Monday, July 28, 2014

Germany and Immigration

The Washington Post reports on Germany's expansion of a skills-based immigration system.  Immigration to Germany has increased in recent years, though the United States still takes in many more immigrants each year.
But the latest upsurge is largely based on Germany’s reemergence in recent years as Europe’s undisputed economic leader, a beacon of light on a continent still suffering from the aftermath of a brutal debt crisis. In the 28-nation European Union, free movement of labor means nationals can easily relocate from one country to the next. And with unemployment at 25.1 percent in Spain, 26.6 percent in Greece, and 12.6 percent in Italy, Germany — with an economy built on industrial giants such as Siemens and an army of innovative small and midsize companies — has never looked so good.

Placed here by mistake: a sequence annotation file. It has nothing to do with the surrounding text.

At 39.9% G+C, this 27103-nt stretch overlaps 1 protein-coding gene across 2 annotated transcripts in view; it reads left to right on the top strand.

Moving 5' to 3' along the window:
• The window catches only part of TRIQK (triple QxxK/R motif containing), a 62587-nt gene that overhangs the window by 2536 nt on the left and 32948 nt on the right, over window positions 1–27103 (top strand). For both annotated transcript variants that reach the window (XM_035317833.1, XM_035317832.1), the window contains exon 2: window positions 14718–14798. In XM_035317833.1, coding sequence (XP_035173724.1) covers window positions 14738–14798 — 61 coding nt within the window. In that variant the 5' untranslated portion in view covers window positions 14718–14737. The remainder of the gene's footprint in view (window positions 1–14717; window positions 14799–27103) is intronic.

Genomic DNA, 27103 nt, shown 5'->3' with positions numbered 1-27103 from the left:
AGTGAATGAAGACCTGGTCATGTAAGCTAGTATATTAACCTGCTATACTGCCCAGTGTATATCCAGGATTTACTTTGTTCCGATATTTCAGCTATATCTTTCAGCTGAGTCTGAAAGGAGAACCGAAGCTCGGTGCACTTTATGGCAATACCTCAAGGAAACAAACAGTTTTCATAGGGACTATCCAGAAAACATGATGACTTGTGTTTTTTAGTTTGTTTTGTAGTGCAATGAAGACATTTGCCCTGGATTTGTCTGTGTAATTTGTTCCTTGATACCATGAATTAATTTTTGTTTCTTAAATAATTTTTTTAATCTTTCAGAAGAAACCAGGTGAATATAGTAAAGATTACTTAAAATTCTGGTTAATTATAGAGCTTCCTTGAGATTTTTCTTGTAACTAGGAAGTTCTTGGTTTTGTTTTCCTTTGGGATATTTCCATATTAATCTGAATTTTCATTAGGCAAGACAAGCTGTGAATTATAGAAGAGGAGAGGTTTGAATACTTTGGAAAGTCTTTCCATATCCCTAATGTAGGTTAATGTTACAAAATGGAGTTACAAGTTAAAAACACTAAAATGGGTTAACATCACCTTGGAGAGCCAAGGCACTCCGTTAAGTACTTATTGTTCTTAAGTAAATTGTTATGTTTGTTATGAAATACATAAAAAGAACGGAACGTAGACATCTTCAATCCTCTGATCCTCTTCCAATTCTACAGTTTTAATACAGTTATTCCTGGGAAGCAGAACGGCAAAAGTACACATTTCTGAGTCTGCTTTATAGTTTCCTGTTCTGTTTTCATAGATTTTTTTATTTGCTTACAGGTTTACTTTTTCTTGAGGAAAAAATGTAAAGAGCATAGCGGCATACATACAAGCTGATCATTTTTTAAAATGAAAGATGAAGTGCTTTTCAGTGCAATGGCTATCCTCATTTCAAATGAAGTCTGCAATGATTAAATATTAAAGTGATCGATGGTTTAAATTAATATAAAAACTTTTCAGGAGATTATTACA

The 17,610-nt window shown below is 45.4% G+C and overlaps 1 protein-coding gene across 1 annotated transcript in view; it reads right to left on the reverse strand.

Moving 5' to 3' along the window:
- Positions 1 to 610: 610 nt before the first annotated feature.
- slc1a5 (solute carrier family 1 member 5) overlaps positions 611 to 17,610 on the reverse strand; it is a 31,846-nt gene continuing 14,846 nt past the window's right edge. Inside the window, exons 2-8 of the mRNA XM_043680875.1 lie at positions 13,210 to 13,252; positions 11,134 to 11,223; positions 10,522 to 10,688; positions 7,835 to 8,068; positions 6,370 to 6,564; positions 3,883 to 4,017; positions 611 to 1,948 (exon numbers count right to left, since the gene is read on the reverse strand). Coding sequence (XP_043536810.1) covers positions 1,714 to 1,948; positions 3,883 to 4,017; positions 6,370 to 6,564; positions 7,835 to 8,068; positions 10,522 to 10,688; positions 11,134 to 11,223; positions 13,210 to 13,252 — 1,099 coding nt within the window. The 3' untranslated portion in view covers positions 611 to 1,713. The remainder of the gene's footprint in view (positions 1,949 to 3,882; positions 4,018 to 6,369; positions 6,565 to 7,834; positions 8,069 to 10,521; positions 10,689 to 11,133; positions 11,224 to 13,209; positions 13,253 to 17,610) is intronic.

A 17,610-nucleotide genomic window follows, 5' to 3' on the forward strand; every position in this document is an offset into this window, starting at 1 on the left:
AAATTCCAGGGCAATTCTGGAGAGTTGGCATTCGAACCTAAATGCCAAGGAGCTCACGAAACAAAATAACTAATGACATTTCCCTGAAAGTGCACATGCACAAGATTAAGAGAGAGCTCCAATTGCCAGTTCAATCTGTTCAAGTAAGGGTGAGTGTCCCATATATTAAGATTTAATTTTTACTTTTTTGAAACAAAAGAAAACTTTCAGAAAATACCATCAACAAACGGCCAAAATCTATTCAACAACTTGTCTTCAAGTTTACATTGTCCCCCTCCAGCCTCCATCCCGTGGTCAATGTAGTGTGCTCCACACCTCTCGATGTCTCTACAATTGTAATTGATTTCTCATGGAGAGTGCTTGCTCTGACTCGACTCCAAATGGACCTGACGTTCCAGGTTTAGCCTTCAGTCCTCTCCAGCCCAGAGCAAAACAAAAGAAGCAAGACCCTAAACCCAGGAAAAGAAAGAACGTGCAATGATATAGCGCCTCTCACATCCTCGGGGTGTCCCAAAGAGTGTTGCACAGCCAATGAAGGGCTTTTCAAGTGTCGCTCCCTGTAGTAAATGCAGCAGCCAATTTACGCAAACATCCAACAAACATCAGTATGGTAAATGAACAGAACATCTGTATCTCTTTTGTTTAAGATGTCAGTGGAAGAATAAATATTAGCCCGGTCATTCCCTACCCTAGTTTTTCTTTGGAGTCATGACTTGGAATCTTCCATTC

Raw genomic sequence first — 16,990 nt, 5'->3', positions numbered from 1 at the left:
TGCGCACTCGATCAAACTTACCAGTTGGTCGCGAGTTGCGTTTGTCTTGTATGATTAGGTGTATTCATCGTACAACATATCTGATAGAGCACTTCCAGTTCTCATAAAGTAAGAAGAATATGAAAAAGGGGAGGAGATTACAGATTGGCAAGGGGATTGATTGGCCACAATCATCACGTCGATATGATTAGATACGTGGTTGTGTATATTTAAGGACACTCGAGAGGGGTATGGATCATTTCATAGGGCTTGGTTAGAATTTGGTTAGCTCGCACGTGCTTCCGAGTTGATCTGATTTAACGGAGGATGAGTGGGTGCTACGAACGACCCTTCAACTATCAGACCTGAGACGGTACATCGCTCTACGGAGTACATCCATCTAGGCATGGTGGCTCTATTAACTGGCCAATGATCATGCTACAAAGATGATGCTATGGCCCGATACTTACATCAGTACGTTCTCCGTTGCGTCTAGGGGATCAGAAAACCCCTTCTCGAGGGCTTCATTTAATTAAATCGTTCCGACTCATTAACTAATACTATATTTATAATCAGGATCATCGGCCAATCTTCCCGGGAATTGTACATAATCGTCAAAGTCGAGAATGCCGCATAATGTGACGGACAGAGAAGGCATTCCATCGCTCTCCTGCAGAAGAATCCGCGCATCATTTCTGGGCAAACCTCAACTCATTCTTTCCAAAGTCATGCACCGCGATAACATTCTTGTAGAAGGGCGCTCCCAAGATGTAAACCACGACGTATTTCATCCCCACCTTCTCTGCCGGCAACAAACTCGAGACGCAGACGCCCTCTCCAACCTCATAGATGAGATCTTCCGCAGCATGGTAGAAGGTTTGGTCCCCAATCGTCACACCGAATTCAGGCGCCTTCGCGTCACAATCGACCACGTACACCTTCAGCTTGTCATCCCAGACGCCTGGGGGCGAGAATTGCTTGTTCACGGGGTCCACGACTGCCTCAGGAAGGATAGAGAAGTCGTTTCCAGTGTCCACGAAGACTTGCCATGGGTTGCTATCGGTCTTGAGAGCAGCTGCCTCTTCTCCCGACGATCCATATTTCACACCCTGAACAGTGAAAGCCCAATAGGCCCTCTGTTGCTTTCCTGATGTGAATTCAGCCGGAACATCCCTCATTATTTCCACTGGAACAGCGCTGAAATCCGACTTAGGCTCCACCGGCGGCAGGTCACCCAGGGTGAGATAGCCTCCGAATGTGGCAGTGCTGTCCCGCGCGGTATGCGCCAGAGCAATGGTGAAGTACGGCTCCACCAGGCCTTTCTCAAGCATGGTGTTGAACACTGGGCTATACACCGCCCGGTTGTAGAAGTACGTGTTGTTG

But Germany also is looking beyond Europe for prospective workers, with German factories courting Indian engineers and German universities competing for Chinese students. In 2012, Germany simplified the process for immigrants from outside the E.U. In 2013, Germany introduced a “Blue Card” system, effectively granting entry to anyone with a university degree and a job offer with a minimum salary of $50,000 to $64,000 a year, depending on the field. As a result, the average immigrant moving to Germany is better educated and more skilled than the average German.

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